An unmanned aerial vehicle (UAV) is defined as a motorized aerial vehicle that does not carry a human operator, uses aerodynamic forces to provide vehicle lift, can fly autonomously or be remotely piloted, can be disposable or recoverable, and can carry a lethal or non-lethal payload. An unmanned aerial vehicle (UAV) is an aircraft that does not carry passengers or human pilots. UAVs, sometimes called drones, can be fully or partially autonomous, but more often they are remotely controlled by a human pilot. RAND research has contributed to public discussion on the use of drones for war and surveillance.
The future of aviation is here. The FAA is collaborating with industry and communities to advance drone operations and integrate them into national airspace. Whether you're flying for fun or work, get the rules, resources, and tools to help you fly safely. A very simple description of a UAV drone is that it is a flying computer with a camera or sensor connected.
Like computers, drones have firmware software, which sends commands to the aircraft's physical components or to the remote control. Unmanned vehicles are growing in popularity, especially unmanned aerial vehicles, autonomous cars, and various types of private consumer drones. An unmanned aerial vehicle (UAV), remotely controlled, autonomously guided military aircraft, or both, and carrying sensors, target designators, offensive devices, or electronic transmitters designed to interfere with or destroy enemy targets. An alternative term is Unmanned Aerial System (UAS), while the International Civil Aviation Organization (ICAO) refers to machines of this type as Remotely Piloted Aircraft (RPA).
The authors examine the logistical and sustainment aspects of an emerging operational concept to employ a family of unmanned aerial vehicles that can be launched, recovered and maintained with minimal dependence on runways. The two areas of regulatory oversight of UAS safety, operations and airworthiness of UAVs, are being supervised supranationally by the Joint Authorities for the Elaboration of Standards on Unmanned Systems (JARUS). Unmanned aerial vehicle technology covers everything from the aerodynamics of the drone, the materials in the manufacture of the physical UAV, to the circuit boards, chipset and software, which are the brain of the drone. FPV allows unmanned aerial vehicles to fly very easily indoors, or through forests and around buildings.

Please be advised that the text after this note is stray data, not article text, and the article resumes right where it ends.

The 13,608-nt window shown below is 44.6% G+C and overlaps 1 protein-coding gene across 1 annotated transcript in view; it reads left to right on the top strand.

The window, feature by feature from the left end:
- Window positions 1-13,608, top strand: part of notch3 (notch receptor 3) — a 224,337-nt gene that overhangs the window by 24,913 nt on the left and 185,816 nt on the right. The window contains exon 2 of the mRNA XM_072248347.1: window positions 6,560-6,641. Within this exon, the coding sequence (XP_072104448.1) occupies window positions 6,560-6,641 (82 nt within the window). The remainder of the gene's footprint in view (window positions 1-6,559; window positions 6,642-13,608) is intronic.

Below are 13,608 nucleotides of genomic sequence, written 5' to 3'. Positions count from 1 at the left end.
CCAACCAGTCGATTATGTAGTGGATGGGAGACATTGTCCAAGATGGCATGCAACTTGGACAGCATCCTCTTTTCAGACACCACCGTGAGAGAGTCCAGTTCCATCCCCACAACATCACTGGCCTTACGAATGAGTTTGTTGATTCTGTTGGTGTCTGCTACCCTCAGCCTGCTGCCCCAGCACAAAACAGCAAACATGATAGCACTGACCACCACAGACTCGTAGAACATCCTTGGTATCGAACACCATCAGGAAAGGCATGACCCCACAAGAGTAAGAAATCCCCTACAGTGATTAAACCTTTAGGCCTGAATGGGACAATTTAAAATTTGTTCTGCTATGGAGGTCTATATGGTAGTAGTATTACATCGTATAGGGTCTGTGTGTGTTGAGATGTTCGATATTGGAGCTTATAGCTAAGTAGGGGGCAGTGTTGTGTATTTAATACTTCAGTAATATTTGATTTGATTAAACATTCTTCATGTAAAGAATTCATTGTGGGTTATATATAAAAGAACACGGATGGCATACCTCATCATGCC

In this report, RAND researchers explore current and potential military applications of autonomous systems, with a special focus on unmanned submarine vehicles and unmanned surface vehicles. The following video explains both the present and the future of the science and technology behind unmanned military aerial vehicles, such as the Predator and the Reaper. A video camera is mounted on the unmanned aerial vehicle and this camera transmits the live video to the pilot on the ground. The nose of the unmanned aerial vehicle is where all the sensors and navigation systems are present.
In the field of remote sensing, UAVs are helping to quickly replace conventional aerial photography (photogrammetry) by providing high spatial resolution aerial images (orthophotos) of the Earth's surface. The Dronecode Project is an open source collaborative project that brings together existing and future open source unmanned aerial vehicle projects under a non-profit structure governed by The Linux Foundation.